If you want to learn how to lose a job in 60 seconds, they were about to (John 2:9). Imagine them standing there waiting to be thrown out of the feast, blacklisted for life, and maybe even be thrown into prison for what they just did.
The master of the feast who takes care of everything there from food to drink takes a nice, long sip that turns into drinking the dregs of this cup. The unsuspecting master looks at all of the servants and says to Jesus, “That’s the best wine I’ve ever had! Where were they hiding the 100 BC stuff?”
Then he calls over the bridegroom who supplied all the wine for the entire wedding feast and couldn’t believe that he would wait until now when everyone was half drunk to bring out the good stuff.
It was common custom to bring out the good stuff first when everyone knew it was the good stuff. It made the bridegroom good to have the good stuff while people knew what they were drinking.
By the way, notice how much I am pointing out the quality of the wine. That’s also important to my wrapup to the question. Then John says in the last verse of the episode that this was Jesus’ first sign that he did (John 2:10).
Okay, so let me get to the wrapup to answer your question. There are some principles we must notice about this entire sign. Let me list them for you:
- Jesus covers the bridegroom who did not have enough wine for the entire feast.
- Jesus makes an exorbitant amount of wine that will probably have leftovers for a while.
- Jesus makes the best wine anyone has ever tasted out of nasty, filthy bathwater and used for cleansing spiritual wickedness.
Theological translation and application:
- Jesus provides everything that we need when we need it. We are never in want when we live for him.
- Jesus doesn’t just provide. He lavishes blessing after blessing upon us with a quality unmatched by the world.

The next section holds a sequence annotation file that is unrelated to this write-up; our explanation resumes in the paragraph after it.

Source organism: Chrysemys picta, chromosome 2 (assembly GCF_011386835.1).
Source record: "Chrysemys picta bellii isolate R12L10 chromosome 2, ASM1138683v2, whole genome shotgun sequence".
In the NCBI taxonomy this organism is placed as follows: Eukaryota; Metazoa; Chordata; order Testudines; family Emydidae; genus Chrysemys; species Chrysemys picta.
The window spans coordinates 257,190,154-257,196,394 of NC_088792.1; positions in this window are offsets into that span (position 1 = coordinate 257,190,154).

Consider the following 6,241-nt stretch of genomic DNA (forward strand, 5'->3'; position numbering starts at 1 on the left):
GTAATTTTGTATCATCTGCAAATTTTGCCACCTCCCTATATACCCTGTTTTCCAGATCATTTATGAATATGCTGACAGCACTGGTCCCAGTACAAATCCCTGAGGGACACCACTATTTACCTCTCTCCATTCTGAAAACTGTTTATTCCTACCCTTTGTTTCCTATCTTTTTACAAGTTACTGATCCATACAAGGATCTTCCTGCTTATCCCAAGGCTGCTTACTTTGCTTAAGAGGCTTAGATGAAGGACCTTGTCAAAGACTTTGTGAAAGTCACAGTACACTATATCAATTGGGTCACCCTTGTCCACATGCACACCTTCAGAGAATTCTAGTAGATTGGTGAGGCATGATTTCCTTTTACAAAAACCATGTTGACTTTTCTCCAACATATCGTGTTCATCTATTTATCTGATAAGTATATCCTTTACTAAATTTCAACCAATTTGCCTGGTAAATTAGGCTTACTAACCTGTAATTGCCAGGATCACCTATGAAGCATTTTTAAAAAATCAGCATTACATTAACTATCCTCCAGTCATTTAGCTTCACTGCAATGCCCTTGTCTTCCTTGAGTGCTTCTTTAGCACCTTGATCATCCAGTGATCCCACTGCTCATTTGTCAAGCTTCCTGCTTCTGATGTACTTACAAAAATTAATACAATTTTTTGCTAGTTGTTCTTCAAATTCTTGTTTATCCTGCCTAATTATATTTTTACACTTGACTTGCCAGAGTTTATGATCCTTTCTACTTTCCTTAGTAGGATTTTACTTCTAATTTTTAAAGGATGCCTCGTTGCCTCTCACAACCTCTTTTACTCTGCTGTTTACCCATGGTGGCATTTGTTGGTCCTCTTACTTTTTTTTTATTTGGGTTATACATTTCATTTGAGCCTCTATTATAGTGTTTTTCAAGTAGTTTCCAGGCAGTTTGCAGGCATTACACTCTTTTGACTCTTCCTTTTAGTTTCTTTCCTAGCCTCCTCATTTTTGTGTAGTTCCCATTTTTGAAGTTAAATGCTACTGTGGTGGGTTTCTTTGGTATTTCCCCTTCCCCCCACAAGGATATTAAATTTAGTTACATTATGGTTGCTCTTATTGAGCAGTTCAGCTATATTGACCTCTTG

- Jesus transforms our wicked, sinful offerings to him and makes us brand-new through salvation. He transforms us into the best, most holy people on this planet.
Oh, and the wine does have a small part. Can you imagine what the Marriage Supper of the Lamb will be like? It is also a wedding feast. And Jesus is the bridegroom. And he supplies more than enough for that Marriage Supper of the Lamb. As in the Old Testament, the wine signifies the new wine of God’s kingdom of provision in the end of time.
So does it have anything to do with communion? I believe there is a connection. Jesus says during the institution of the Lord’s Supper, “I tell you, I will not drink again of this fruit of the vine until that day when I drink it new with you in my Father’s kingdom” (Matthew 26:29).
We’re going to have communion at the Marriage Supper of the Lamb and it is going to be the best Jesus has to offer. It’s going to be the good stuff. It represents his lavish provision and transformation in all of us.
So there is a connection in my opinion between the first sign Jesus performed, communion, and the communion when we eat with our Lord and bridegroom at the Marriage Supper of the Lamb. And it is one of the most powerful signs Jesus performed.